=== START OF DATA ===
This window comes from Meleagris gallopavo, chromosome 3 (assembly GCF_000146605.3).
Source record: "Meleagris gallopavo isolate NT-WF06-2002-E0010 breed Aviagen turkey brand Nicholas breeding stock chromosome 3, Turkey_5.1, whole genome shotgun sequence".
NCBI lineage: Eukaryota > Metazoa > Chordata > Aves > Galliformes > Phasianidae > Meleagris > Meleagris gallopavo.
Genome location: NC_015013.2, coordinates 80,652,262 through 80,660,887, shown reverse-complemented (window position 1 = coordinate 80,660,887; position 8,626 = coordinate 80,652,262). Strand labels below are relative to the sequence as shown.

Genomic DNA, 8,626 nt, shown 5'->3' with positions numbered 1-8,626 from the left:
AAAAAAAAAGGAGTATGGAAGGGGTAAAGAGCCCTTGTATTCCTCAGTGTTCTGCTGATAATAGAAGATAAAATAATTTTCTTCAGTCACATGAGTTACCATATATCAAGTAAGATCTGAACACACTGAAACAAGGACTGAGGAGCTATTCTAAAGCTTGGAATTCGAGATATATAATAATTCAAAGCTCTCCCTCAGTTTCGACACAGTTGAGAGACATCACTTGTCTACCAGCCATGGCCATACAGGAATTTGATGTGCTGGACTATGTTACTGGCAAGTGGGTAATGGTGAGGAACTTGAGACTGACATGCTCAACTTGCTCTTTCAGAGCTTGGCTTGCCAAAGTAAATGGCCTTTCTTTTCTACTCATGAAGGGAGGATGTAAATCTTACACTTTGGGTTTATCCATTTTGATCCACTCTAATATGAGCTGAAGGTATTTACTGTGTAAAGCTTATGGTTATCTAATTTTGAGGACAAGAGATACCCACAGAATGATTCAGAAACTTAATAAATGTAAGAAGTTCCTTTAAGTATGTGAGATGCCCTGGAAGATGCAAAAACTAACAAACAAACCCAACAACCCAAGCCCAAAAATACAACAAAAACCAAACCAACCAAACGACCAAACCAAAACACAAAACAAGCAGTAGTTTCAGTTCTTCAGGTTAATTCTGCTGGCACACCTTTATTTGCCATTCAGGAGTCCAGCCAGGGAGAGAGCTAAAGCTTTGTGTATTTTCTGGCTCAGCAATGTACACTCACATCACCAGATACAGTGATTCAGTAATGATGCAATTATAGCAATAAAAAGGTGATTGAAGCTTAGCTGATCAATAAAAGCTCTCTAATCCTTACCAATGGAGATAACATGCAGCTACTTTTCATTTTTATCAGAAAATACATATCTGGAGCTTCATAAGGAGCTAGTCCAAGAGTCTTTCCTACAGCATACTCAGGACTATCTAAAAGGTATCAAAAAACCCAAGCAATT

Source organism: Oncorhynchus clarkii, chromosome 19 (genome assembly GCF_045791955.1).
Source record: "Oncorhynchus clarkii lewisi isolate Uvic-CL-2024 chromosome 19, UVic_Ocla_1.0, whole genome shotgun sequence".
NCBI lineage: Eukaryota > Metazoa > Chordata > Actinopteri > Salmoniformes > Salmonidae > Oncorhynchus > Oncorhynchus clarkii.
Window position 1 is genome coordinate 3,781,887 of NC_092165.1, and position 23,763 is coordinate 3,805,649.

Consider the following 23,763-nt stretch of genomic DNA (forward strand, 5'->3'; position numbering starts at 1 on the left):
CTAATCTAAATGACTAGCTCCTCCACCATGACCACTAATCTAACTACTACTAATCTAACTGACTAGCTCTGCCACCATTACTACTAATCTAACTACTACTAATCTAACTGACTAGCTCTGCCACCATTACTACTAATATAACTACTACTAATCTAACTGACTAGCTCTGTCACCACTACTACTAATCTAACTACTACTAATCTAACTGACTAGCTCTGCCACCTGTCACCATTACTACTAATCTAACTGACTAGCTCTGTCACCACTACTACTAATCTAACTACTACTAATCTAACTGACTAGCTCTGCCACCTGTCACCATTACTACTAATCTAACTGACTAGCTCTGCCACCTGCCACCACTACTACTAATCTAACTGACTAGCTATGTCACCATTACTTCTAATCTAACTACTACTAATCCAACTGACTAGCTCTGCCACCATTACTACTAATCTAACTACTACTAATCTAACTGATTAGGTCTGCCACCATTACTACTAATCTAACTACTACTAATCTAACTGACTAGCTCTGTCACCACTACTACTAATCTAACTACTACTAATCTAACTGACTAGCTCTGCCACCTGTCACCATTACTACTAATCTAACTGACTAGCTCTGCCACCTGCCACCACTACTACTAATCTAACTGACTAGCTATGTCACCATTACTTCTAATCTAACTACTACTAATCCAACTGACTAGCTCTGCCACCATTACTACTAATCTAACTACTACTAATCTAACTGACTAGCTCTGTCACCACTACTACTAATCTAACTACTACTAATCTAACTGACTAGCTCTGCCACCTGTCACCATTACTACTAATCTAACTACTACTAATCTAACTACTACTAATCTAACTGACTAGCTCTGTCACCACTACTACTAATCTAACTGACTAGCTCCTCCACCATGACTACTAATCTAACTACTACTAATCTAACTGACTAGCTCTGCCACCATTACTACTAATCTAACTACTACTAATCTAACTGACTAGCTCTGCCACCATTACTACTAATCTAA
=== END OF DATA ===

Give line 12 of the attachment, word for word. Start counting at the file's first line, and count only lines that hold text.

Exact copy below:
CTAATCTAAATGACTAGCTCCTCCACCATGACCACTAATCTAACTACTACTAATCTAACTGACTAGCTCTGCCACCATTACTACTAATCTAACTACTACTAATCTAACTGACTAGCTCTGCCACCATTACTACTAATATAACTACTACTAATCTAACTGACTAGCTCTGTCACCACTACTACTAATCTAACTACTACTAATCTAACTGACTAGCTCTGCCACCTGTCACCATTACTACTAATCTAACTGACTAGCTCTGTCACCACTACTACTAATCTAACTACTACTAATCTAACTGACTAGCTCTGCCACCTGTCACCATTACTACTAATCTAACTGACTAGCTCTGCCACCTGCCACCACTACTACTAATCTAACTGACTAGCTATGTCACCATTACTTCTAATCTAACTACTACTAATCCAACTGACTAGCTCTGCCACCATTACTACTAATCTAACTACTACTAATCTAACTGATTAGGTCTGCCACCATTACTACTAATCTAACTACTACTAATCTAACTGACTAGCTCTGTCACCACTACTACTAATCTAACTACTACTAATCTAACTGACTAGCTCTGCCACCTGTCACCATTACTACTAATCTAACTGACTAGCTCTGCCACCTGCCACCACTACTACTAATCTAACTGACTAGCTATGTCACCATTACTTCTAATCTAACTACTACTAATCCAACTGACTAGCTCTGCCACCATTACTACTAATCTAACTACTACTAATCTAACTGACTAGCTCTGTCACCACTACTACTAATCTAACTACTACTAATCTAACTGACTAGCTCTGCCACCTGTCACCATTACTACTAATCTAACTACTACTAATCTAACTACTACTAATCTAACTGACTAGCTCTGTCACCACTACTACTAATCTAACTGACTAGCTCCTCCACCATGACTACTAATCTAACTACTACTAATCTAACTGACTAGCTCTGCCACCATTACTACTAATCTAACTACTACTAATCTAACTGACTAGCTCTGCCACCATTACTACTAATCTAA